Yesterday I tweeted that authors of a blog post about knowledge management had managed to push my buttons. I assume that in writing their piece http://blogs.hbr.org/cs/2011/10/social_media_versus_knowledge.html they researched through a number of sources. Perhaps they read the “knowledge management” literature driven by software vendors that many of us dismissed in the 90s.
If the relationships amongst social media and knowledge management interest you, read their post and the evolving list of comments. My comments follow.
I’m rarely at a loss for words, but am not even sure where to begin. I’ll keep it to 5 brief comments.
1) There is no mention of knowledge management as complex, comprehensive work that can be a touchstone for a range of activities and tools, some of which may have nothing to do with technologies and some of which may fit hand and glove with social media.
2) If knowledge management is top-down, why does so much good work happen under the radar (ideally later infused into organizations)? And–by definition–if participation in a group is prescribed it is not a community of practice.
3) Who came up with the idea that all or most “knowledge” is stored in KM efforts? Most good KM leaders and consultants perpetually steer clients away from misguided repository-heavy tactics. Solid research has taught us for decades that people go to people when they need to learn, problem-solve, and share and generate knowledge. Loved it when M. Rumizen called communities of practice the “Killer Apps” of KM.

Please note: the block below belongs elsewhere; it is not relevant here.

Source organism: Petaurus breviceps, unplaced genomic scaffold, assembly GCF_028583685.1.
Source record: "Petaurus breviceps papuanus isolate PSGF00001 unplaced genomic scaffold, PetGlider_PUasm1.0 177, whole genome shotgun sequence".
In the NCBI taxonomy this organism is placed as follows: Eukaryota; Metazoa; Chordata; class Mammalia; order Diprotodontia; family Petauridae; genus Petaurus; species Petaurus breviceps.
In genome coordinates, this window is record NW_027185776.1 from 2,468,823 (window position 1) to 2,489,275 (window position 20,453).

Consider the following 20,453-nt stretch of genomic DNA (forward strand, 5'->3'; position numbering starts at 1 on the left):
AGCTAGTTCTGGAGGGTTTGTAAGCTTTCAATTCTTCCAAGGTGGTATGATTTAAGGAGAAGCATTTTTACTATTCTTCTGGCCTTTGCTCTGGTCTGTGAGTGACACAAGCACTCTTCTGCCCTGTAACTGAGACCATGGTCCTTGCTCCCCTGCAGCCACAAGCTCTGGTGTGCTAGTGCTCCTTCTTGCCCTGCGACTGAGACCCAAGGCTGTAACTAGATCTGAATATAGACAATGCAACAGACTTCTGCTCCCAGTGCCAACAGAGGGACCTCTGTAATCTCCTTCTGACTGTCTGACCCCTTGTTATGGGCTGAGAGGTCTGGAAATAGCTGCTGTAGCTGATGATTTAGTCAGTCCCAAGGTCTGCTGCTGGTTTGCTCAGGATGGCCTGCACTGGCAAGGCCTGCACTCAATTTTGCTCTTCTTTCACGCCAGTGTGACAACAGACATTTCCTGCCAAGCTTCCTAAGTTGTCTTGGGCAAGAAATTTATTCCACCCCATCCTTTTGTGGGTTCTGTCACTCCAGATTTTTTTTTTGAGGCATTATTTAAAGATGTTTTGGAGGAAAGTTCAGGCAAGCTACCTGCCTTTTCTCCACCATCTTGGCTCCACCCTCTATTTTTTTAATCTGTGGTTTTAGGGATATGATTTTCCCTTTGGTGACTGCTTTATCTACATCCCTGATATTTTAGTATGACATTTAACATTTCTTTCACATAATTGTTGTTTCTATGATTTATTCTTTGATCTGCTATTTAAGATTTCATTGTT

4) What are the traditional KM techniques referenced in the post? When our advisory board designed an MA in KM over a decade ago, we put focus on leadership for engagement and shifts away from mechanistic thinking, communities of practice, narrative, story, peer assists, action reviews, social network analysis, used of social media such as wikis for collaborative work, and–yes–a small amount of emphasis on repositories for essential information, ideally with links to stories, videos, resource people etc.
5) If knowledge management were as hierarchical, mechanical and simple as implied in this post, we wouldn’t still be wrestling with the big change leadership issues (and related terminology) that comes with rethinking how organizations work. Social media use is a brilliant example of what these changes can look like. Part of the chaos comes from the as-yet-unresolved collision of past and future models of work. I think back to Karl Wiig (one of the “traditional” KM founders) and his description of KM as a social movement.